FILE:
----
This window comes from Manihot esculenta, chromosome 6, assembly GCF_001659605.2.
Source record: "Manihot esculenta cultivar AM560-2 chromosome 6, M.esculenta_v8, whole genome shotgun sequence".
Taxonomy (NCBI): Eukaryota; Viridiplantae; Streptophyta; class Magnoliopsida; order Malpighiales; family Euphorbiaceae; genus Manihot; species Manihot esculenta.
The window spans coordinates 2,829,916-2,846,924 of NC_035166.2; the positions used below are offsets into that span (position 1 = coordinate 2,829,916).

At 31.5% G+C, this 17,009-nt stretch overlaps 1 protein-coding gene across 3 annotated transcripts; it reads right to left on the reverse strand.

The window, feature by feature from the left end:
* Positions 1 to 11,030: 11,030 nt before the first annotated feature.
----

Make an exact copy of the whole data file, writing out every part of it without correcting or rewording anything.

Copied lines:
This window comes from Manihot esculenta, chromosome 6, assembly GCF_001659605.2.
Source record: "Manihot esculenta cultivar AM560-2 chromosome 6, M.esculenta_v8, whole genome shotgun sequence".
Taxonomy (NCBI): Eukaryota; Viridiplantae; Streptophyta; class Magnoliopsida; order Malpighiales; family Euphorbiaceae; genus Manihot; species Manihot esculenta.
The window spans coordinates 2,829,916-2,846,924 of NC_035166.2; the positions used below are offsets into that span (position 1 = coordinate 2,829,916).

At 31.5% G+C, this 17,009-nt stretch overlaps 1 protein-coding gene across 3 annotated transcripts; it reads right to left on the reverse strand.

The window, feature by feature from the left end:
* Positions 1 to 11,030: 11,030 nt before the first annotated feature.